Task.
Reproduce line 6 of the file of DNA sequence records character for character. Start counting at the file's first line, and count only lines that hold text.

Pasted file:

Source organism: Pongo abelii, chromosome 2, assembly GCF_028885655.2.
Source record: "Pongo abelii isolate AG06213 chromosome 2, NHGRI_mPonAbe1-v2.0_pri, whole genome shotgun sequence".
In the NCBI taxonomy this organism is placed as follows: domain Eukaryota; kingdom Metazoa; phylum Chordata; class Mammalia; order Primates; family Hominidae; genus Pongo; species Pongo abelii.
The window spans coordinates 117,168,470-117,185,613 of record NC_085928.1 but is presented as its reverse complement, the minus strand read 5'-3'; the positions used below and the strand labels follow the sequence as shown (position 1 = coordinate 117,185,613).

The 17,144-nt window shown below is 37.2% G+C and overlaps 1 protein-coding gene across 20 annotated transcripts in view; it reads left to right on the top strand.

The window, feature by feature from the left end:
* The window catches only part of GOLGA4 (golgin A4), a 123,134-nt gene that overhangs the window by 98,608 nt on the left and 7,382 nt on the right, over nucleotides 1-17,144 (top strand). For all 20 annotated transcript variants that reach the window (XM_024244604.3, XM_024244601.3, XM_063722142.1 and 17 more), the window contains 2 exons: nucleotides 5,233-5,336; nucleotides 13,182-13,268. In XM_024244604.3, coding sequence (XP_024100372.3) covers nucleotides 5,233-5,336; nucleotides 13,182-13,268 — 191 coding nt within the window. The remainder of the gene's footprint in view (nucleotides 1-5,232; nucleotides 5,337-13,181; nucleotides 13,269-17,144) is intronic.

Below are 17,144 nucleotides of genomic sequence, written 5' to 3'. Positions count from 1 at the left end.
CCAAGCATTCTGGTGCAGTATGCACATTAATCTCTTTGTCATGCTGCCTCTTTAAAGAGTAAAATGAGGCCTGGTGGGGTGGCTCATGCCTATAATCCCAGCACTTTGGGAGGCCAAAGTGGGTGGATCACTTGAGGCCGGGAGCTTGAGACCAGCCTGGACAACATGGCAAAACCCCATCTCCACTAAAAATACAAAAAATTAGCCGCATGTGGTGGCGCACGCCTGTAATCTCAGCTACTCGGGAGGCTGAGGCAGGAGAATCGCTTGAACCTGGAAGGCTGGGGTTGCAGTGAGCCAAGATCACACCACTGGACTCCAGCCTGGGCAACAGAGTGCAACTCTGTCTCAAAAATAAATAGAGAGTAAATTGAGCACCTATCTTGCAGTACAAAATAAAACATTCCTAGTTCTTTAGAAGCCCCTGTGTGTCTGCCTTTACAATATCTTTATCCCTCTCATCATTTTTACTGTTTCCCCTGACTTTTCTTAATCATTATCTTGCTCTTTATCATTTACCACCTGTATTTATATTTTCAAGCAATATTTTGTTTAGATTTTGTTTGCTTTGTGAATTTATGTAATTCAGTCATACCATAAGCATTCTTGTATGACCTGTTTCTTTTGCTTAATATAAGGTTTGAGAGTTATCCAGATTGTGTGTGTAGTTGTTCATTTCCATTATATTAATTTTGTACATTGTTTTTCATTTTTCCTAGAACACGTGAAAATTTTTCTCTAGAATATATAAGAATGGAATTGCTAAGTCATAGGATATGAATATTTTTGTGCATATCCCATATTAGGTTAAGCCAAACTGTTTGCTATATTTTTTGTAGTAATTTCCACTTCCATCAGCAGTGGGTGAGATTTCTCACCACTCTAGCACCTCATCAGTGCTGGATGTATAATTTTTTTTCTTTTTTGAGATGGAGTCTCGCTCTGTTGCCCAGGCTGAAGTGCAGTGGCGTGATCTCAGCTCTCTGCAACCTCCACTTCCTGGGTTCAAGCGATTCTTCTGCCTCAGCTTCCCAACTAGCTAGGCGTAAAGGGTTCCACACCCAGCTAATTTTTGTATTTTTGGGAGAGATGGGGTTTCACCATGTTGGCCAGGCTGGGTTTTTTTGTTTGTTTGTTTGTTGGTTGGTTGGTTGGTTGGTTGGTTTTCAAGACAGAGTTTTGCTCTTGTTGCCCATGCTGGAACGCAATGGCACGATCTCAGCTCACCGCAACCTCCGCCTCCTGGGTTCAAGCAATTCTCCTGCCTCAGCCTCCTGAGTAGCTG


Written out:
The window, feature by feature from the left end: